Peter Marklund

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Usability on the Web and Embracing Simplicity

I just booked flight tickets for the christmas holiday and it got me thinking of usability. People depend on websites so much these days and it's a shame to let them suffer from poor usability. Of course, usability has improved quite a bit over the last couple of years. Indeed SEB finally uses a date widget, and I think even suggests a sensible default (the next working day), when you do payments through their online bank. For the longest time they left the user with a bare bones YYYYMMDD text input widget.

Booking tickets on the web is often a series of frustrations for me. This is in spite of the fact that I am a skilled web user. For example a form won't submit and the validation error is hardly visible. The user is left wondering if the form submitted at all, if there was a validation error, and if so, where?

When I am booking tickets I am almost always in a hurry. Buying a ticket shouldn't take more than a few minutes, and it should be a simple and streamlined process. You want to reduce complexity, minimize the number of options and thus the likelihood of the user being confused.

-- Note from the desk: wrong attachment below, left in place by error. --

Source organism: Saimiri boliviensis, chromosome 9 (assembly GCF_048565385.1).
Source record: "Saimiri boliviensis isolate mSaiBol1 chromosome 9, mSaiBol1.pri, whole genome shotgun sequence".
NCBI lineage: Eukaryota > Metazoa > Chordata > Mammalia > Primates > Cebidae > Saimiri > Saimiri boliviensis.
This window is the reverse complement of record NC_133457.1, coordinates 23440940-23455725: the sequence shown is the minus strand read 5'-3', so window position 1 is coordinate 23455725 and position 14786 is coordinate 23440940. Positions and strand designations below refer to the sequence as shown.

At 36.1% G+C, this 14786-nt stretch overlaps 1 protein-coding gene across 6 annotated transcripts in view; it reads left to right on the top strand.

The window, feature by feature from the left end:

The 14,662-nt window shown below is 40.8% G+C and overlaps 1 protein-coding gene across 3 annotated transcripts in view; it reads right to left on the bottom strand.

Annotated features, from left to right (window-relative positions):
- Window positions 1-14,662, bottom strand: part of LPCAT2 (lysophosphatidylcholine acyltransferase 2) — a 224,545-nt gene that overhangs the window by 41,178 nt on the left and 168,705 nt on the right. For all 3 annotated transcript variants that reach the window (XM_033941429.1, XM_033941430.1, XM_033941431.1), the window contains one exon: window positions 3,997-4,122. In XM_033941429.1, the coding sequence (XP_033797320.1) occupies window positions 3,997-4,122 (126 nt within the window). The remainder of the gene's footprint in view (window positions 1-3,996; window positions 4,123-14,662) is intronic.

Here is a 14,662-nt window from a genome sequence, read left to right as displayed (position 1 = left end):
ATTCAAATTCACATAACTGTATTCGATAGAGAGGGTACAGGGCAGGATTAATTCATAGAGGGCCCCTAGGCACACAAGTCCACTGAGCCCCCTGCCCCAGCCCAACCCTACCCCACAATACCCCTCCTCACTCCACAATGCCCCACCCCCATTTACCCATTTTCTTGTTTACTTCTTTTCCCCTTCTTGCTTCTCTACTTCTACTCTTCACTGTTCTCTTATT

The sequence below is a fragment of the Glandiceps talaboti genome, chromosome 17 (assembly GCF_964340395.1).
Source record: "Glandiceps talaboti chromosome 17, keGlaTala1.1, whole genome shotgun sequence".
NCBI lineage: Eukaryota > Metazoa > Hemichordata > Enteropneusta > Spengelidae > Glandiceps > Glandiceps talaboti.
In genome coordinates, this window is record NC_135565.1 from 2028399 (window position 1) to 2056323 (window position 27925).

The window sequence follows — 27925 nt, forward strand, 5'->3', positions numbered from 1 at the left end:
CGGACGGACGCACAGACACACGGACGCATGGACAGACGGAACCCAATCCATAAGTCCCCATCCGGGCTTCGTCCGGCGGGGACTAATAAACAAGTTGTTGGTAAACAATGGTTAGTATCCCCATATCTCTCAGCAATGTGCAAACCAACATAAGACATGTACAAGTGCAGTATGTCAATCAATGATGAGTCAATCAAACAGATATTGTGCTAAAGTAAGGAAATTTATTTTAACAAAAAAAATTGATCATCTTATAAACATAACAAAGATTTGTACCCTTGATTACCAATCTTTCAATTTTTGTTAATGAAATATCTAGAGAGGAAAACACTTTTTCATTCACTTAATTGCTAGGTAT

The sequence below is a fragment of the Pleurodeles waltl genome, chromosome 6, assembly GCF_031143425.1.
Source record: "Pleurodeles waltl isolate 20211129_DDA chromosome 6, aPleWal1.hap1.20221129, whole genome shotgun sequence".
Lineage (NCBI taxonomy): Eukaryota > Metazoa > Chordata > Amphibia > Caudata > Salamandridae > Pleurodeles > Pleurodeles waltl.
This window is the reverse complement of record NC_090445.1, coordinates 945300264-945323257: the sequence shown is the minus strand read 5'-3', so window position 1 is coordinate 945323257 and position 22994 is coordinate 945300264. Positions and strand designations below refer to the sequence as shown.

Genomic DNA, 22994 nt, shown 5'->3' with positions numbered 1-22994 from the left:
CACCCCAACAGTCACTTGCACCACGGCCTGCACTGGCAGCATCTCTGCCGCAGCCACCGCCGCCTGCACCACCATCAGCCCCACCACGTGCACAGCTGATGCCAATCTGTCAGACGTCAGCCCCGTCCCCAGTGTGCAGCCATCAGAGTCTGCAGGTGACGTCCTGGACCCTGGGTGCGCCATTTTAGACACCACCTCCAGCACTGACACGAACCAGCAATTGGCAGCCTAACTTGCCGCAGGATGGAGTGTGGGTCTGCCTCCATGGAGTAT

When ordering my tickets I chose to become member of a frequent flyer program. I checked my email and found about five different confirmation emails from the airline. One of them contained my account number which I eventually found, only I couldn't use that number to log in, I had to figure out myself that I needed to strip the first two characters (leaving only digits) for it to work. I then had to dig out my password, I think from a different email. Once I had logged in I was offered to change my password. Only I couldn't use my standard password that I have memorized, I was forced to choose a new four digit password that I may end up forgetting.

In the midst of usability shortcomings one can of course always take comfort in the fact that online bookings are still better than their offline alternatives. We still have a long way to go with web usability, and as usual, I think most of the answer lies in embracing simplicity. It has struck me again and again through my different endeavours - programming, writing, UI design - that simplicity is key. With simplicity comes focus and a clear goal. Embracing simplicity is something most people can agree with in principle, but putting it to practice takes courage. It is all too easy to go with the main stream complex solution, it seems so much more sophisticated and professional and makes you feel competent and special. After all, you are one of the chosen few who can understand the solution. Therein lies the problem.

1 comment(s)


Valerie said 2006-12-21 14:19:

Does this mean you'll place a search box on your site so we can find your Test Driven Development piece? Please?